Low-cost microphysiological systems: feasibility study of a tape-based barrier-on-chip for small intestine modeling†
We see affordability as a key challenge in making organs-on-chips accessible to a wider range of users, particularly outside the highest-resource environments. Here, we present an approach to barrier-on-a-chip fabrication based on double-sided pressure-sensitive adhesive tape and off-the-shelf polycarbonate. Besides a low materials cost, common also to PDMS or thermoplastics, it requires minimal (€100) investment in laboratory equipment, yet at the same time is suitable for upscaling to industrial roll-to-roll manufacture. We evaluate our microphysiological system with an epithelial (Caco-2/BBe1) barrier model of the small intestine, studying the biological effects of permeable support pore size, as well as stimulation with a common food compound (chili pepper-derived capsaicinoids). The cells form tight and continuous barrier layers inside our systems, with comparable permeability but superior epithelial polarization compared to Transwell culture, in line with other perfused microphysiological models. Permeable support pore size is shown to weakly impact barrier layer integrity as well as the metabolic cell profile. Capsaicinoid response proves distinct between culture systems, but we show that impacted metabolic pathways are partly conserved, and that cytoskeletal changes align with previous studies. Overall, our tape-based microphysiological system proves to be a robust and reproducible approach to studying physiological barriers, in spite of its low cost.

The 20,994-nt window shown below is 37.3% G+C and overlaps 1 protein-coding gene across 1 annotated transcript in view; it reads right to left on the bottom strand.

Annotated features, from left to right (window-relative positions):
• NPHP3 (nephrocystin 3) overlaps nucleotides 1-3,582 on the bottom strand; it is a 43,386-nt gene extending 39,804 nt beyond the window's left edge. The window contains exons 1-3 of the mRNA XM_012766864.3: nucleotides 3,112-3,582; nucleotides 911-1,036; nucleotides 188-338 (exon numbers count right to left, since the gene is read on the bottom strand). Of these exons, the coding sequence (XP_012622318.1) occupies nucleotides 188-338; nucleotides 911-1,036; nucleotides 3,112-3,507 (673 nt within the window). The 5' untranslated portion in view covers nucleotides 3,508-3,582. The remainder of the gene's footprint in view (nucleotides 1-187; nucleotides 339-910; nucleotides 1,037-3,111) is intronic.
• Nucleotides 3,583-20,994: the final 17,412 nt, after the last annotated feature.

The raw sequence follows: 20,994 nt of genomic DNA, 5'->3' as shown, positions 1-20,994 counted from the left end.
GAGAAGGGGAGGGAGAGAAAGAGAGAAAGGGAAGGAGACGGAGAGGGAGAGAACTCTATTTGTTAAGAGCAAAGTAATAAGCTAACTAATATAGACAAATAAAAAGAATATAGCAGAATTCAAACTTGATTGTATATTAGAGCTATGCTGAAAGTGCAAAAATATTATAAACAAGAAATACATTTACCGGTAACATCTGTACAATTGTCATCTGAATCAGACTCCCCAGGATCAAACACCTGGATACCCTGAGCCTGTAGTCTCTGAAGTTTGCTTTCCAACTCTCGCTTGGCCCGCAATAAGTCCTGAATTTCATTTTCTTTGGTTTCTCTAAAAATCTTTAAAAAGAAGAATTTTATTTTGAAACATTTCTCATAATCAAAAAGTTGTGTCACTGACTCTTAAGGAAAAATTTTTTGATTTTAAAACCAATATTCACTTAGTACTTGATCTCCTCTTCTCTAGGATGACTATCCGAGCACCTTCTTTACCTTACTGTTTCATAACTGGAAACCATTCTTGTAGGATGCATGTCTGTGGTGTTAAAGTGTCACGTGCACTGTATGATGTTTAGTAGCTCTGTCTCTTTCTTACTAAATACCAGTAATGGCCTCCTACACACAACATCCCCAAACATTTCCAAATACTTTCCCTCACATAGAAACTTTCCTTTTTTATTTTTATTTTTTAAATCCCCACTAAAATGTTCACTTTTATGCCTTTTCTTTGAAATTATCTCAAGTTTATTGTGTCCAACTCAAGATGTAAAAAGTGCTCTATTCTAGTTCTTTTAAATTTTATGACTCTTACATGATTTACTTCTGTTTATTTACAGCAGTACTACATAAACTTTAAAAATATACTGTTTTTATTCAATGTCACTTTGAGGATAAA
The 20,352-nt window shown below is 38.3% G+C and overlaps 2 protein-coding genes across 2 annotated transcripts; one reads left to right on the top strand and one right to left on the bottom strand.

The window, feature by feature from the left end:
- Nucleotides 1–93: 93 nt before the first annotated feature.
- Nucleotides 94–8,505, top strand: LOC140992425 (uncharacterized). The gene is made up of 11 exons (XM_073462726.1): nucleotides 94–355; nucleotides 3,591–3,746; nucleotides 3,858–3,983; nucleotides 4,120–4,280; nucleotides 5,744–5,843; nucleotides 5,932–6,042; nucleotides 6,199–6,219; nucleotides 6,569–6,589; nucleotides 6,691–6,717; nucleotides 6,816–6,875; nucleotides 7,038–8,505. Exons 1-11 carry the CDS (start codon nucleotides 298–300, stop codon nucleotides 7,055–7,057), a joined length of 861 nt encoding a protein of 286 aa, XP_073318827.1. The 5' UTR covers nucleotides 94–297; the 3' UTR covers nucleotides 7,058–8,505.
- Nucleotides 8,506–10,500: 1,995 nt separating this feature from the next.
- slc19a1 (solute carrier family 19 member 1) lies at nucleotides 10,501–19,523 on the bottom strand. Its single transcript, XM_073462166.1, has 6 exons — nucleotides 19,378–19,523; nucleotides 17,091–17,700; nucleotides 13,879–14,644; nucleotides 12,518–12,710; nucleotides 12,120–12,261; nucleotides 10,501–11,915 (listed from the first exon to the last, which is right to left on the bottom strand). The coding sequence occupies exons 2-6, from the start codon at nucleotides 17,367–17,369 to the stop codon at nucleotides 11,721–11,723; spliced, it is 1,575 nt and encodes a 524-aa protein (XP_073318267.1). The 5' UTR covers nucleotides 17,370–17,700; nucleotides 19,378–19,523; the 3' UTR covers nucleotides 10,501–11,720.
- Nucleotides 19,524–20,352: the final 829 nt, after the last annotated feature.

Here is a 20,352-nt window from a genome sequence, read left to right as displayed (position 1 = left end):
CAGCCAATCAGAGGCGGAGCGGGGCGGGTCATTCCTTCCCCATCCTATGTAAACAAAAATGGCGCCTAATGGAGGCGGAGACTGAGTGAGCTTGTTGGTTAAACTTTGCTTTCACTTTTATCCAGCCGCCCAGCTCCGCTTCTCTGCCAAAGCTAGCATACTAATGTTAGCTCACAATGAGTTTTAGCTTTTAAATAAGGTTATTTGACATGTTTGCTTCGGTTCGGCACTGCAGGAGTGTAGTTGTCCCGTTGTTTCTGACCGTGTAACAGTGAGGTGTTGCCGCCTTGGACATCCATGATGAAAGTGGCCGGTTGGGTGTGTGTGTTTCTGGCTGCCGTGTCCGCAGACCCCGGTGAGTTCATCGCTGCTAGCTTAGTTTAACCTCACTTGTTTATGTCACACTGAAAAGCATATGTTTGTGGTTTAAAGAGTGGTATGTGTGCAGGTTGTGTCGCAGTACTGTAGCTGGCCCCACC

- This article is part of the themed collection: organ-on-a-chip systems: translating concept into practice